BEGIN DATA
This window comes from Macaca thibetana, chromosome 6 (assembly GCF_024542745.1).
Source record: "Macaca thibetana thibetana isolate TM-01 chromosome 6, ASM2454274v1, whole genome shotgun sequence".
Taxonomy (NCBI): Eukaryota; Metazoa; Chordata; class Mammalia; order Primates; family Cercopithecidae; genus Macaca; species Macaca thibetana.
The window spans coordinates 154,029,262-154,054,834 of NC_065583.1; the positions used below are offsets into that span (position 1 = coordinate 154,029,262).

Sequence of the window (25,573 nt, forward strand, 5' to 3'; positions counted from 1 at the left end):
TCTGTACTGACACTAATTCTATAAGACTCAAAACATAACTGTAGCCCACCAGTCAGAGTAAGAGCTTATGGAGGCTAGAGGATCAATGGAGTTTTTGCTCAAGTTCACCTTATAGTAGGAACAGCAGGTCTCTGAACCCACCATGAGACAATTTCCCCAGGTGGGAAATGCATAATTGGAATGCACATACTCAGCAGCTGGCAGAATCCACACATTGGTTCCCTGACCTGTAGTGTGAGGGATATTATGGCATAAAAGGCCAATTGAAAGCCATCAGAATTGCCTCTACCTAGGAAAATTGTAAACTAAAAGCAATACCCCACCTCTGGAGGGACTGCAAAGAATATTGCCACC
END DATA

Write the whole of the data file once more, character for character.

This window comes from Macaca thibetana, chromosome 6 (assembly GCF_024542745.1).
Source record: "Macaca thibetana thibetana isolate TM-01 chromosome 6, ASM2454274v1, whole genome shotgun sequence".
Taxonomy (NCBI): Eukaryota; Metazoa; Chordata; class Mammalia; order Primates; family Cercopithecidae; genus Macaca; species Macaca thibetana.
The window spans coordinates 154,029,262-154,054,834 of NC_065583.1; the positions used below are offsets into that span (position 1 = coordinate 154,029,262).

Sequence of the window (25,573 nt, forward strand, 5' to 3'; positions counted from 1 at the left end):
TCTGTACTGACACTAATTCTATAAGACTCAAAACATAACTGTAGCCCACCAGTCAGAGTAAGAGCTTATGGAGGCTAGAGGATCAATGGAGTTTTTGCTCAAGTTCACCTTATAGTAGGAACAGCAGGTCTCTGAACCCACCATGAGACAATTTCCCCAGGTGGGAAATGCATAATTGGAATGCACATACTCAGCAGCTGGCAGAATCCACACATTGGTTCCCTGACCTGTAGTGTGAGGGATATTATGGCATAAAAGGCCAATTGAAAGCCATCAGAATTGCCTCTACCTAGGAAAATTGTAAACTAAAAGCAATACCCCACCTCTGGAGGGACTGCAAAGAATATTGCCACC